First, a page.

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Why the winters are getting colder and longer.

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posted on Nov, 10 2018 @ 05:48 PM
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a reply to: toysforadults

Correlation does not impy causation.
The "Little Ice Age" (which seems to have been a northern hemispheric phenomenon, European in particular) began well before the Maunder Minimum. There is scant evidence that the Minimum had much to do with it.


While the MM occurred within the much longer LIA period, the timing of the features are not suggestive of causation and should not, in isolation, be used as evidence of significant solar forcing of climate. Climate model simulations suggest multiple factors, particularly volcanic activity, were crucial for causing the cooler temperatures in the northern hemisphere during the LIA. A reduction in total solar irradiance likely contributed to the LIA at a level comparable to changing land use.
www.research.ed.ac.uk...

Indeed, solar activity has been on the decline for 60 years and yet, the planet is warming.

edit on 11/10/2018 by Phage because: (no reason given)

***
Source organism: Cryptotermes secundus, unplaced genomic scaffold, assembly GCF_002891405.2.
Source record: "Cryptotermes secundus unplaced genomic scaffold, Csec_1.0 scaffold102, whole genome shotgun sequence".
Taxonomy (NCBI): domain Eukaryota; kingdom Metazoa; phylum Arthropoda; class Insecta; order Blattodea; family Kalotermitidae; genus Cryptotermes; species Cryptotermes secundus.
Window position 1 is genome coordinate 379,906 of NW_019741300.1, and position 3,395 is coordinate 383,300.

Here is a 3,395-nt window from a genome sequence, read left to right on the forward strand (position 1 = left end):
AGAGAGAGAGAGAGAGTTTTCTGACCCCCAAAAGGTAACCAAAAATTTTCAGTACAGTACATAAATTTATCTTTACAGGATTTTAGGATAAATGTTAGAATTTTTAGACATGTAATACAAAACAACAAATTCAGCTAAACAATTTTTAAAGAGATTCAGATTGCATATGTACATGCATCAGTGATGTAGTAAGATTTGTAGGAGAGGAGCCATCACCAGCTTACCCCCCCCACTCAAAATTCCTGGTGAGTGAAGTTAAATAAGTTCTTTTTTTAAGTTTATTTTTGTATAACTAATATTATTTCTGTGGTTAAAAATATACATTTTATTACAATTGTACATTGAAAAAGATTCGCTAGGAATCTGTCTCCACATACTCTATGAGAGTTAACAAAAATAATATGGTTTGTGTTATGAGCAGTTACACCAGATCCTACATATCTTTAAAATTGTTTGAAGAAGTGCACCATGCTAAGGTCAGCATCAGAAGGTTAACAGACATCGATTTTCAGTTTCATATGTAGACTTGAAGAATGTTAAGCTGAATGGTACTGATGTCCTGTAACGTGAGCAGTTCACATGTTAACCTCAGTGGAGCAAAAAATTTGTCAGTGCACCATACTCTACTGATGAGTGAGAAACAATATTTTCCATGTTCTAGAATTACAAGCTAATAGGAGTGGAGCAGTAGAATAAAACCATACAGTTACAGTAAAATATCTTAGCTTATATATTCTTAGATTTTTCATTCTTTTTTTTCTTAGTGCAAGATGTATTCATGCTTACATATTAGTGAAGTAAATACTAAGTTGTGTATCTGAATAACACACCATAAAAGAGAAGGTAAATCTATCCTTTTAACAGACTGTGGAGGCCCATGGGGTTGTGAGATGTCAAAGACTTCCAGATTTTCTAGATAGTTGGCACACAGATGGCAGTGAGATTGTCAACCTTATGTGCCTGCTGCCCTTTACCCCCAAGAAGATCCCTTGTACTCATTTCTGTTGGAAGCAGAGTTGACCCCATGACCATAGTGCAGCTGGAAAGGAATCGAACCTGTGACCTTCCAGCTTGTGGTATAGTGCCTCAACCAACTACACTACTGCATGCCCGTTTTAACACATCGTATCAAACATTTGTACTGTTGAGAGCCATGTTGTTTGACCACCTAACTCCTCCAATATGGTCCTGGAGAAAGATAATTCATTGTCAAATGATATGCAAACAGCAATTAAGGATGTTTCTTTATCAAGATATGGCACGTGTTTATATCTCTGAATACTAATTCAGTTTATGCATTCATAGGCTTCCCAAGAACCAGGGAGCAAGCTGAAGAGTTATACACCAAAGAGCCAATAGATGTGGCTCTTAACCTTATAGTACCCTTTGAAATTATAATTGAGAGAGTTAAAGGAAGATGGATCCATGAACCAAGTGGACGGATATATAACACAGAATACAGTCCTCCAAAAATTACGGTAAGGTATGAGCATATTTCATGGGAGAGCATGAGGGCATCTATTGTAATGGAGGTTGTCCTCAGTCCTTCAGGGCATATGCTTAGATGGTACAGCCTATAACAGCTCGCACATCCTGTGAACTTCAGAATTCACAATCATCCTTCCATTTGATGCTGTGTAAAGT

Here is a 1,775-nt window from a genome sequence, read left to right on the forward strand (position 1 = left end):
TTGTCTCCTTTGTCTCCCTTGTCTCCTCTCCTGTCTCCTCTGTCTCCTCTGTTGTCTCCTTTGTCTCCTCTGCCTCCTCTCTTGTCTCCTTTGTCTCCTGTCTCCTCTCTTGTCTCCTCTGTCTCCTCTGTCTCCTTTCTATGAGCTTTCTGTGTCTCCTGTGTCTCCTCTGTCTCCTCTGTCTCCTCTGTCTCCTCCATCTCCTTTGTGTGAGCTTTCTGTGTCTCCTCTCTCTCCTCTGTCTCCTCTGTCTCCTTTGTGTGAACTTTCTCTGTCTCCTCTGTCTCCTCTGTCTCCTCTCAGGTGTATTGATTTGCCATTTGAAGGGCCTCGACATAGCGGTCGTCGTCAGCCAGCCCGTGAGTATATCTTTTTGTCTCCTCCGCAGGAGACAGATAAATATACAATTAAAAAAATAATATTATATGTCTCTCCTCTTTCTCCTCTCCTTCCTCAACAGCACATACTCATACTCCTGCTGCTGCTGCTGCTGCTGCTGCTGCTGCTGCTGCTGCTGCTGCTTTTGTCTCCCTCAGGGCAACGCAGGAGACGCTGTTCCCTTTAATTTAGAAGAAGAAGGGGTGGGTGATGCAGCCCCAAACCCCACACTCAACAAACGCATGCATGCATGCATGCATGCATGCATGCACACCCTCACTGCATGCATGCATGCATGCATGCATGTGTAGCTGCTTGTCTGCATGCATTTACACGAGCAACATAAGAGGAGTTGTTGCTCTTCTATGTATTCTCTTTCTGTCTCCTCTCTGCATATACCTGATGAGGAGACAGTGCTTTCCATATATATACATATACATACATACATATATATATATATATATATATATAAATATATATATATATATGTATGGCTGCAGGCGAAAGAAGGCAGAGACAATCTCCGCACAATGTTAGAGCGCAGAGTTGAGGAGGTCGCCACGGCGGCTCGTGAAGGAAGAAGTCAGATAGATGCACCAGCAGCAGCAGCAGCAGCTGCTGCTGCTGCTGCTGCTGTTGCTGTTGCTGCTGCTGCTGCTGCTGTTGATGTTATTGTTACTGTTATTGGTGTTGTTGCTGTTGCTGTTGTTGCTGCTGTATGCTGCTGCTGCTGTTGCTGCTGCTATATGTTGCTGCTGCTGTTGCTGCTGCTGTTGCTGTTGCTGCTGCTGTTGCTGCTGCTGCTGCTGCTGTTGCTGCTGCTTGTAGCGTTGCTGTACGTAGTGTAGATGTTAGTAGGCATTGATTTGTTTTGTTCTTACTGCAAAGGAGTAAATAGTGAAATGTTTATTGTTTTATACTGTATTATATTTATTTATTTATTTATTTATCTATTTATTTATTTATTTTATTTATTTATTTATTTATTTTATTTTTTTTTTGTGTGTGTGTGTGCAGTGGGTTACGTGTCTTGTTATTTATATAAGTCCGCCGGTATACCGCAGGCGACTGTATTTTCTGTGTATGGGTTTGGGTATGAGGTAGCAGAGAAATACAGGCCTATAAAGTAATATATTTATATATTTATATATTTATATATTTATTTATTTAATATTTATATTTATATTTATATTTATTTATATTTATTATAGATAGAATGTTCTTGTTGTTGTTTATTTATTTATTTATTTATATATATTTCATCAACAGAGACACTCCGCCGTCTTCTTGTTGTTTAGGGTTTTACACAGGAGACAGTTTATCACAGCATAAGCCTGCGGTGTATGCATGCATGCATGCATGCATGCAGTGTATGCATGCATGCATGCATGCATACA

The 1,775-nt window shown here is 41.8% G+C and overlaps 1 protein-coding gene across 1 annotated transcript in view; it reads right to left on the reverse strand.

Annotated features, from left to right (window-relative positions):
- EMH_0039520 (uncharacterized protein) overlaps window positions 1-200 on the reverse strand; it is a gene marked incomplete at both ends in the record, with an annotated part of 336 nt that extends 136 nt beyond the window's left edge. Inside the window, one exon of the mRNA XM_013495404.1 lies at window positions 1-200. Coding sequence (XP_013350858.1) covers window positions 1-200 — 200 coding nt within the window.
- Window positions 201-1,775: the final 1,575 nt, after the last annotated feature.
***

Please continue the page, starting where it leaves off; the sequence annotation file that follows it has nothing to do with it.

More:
posted on Nov, 10 2018 @ 06:10 PM
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a reply to: Phage

You always talk about these subjects like there is some sort of agreed upon science by the entire scientific community and you know that's not true.

swsc-journal.org


While the MM occurred within the much longer LIA period, the timing of the features are not suggestive of causation and should not, in isolation, be used as evidence of significant solar forcing of climate. Climate model simulations suggest multiple factors, particularly volcanic activity, were crucial for causing the cooler temperatures in the northern hemisphere during the LIA.


looks like there isn't a straight forward conclusion that can be drawn from the studies however we are currently entering into these conditions now so it will be obvious when what happens continues to happen.

PNAS



We have determined that the climate signals in all three records strongly correlate with changes in the polarity of solar dipole magnetic field, suggesting a causal link to galactic cosmic rays (GCRs). These findings are further supported by a comparison between the interannual patterns of tree-ring δ18O record and the GCR flux reconstructed by an ice-core 10Be record. Therefore, the variation of GCR flux associated with the multidecadal cycles of solar magnetic field seem to be causally related to the significant and widespread climate changes at least during the Maunder Minimum.


Is PNAS respected scientific journal? I know it goes against your narrative but I highly suggest taking a more neutral position on this topic as we will know over the next few years the truth one way or another.



posted on Nov, 10 2018 @ 06:29 PM
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a reply to: toysforadults

There is no doubt that the Maunder Minimum occurred. There is a good amount of evidence that reduced solar activity results in increased cosmic ray flux. This is readily observable.